Google introduced a massive reworking of its ubiquitous Google Maps service during Wednesday's Google I/O developers conference.
The new Maps, which is set to launch later this summer, features a completely redesigned user interface, integrated reviews, Google Earth and a re-worked directions program.
Here's the breakdown:
The design of the new Maps, according to Daniel Graf, director of Google Maps, has been remade for a more personalized experience. With that in mind, Google Maps has been redesigned adopting a more Apple-like vector-based user interface.
Gone is the focus on search. Or, at least, the focus on the search bar. Google is placing its efforts on cramming as much contextual data as it can. So instead of having a sidebar or screen pop up with results, Maps will have the results pop up over the interface.
The updated search will also come with a cards feature similar to those used in Google Now. The cards will display information on a business, like the address, pictures and Zagat reviews, for users to review. Users can tap on the cards to see photos of the location, take a peak inside the building, or to zoom into Street View.
Google Maps will also incorporate geolocation data unique to each user to show restaurants, bars and locals the user either prefers, based on recurring past visits, or may enjoy based on previous reviews.
Directions on Maps has been reworked to give users the details they need, and the details they want. Going somewhere and considering public transportation as an option? Maps will route you directly to the nearest hub and provide you with different times and different routes available. Maps even updates directions to take accidents and detours into consideration.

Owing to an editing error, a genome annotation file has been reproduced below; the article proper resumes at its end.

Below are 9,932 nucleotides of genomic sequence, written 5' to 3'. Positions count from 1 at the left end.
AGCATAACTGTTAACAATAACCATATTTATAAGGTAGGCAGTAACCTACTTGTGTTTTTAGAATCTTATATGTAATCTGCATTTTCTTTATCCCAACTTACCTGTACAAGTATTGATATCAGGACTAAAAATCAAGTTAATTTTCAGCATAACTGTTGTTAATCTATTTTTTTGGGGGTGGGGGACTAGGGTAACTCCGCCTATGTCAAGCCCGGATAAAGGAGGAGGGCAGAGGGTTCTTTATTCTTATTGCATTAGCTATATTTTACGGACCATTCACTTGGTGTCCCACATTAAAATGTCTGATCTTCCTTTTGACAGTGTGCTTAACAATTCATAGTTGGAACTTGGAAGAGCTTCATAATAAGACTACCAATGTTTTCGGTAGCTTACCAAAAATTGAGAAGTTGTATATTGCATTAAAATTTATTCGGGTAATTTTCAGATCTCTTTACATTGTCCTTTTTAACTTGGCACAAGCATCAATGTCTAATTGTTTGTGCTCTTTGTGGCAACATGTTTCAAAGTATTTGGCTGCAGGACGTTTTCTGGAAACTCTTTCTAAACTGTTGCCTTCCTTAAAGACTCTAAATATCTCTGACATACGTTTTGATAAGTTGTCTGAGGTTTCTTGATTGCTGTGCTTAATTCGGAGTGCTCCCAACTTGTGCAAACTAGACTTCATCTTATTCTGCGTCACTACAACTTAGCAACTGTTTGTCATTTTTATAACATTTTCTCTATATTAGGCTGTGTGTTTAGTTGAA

Flights, too, have been incorporated into Maps.
Google is integrating Google Earth into its online version of Maps, including real-time cloud coverage and exploration of the solar system, negating the need to download the Earth application on desktops.
Maps also includes a full 3D to WebGL-enabled browsers like Chrome. Users can also carouse images and tours built into Google Earth.
The new Maps, Google claims, will customize itself to the needs of each user. That requires a lot of data. And, tellingly, Google says Maps will improve the more its used. But the pay off for all that data could be faster, and better, results for the user.
"Everybody gets their own map, every time," Jonah Jones, the lead designer for the new Google Maps, told The New York Times.
Google will slowly roll out the new maps over the next few months, though I/O conference attendees will get an advanced look. But Map enthusiasts without access to I/O credentials aren't entirely out of luck: Google will roll out a preview of Maps to users who sign up here.
The new maps will only be available to desktop users to start, though it will eventually make its way onto iOS and Android devices.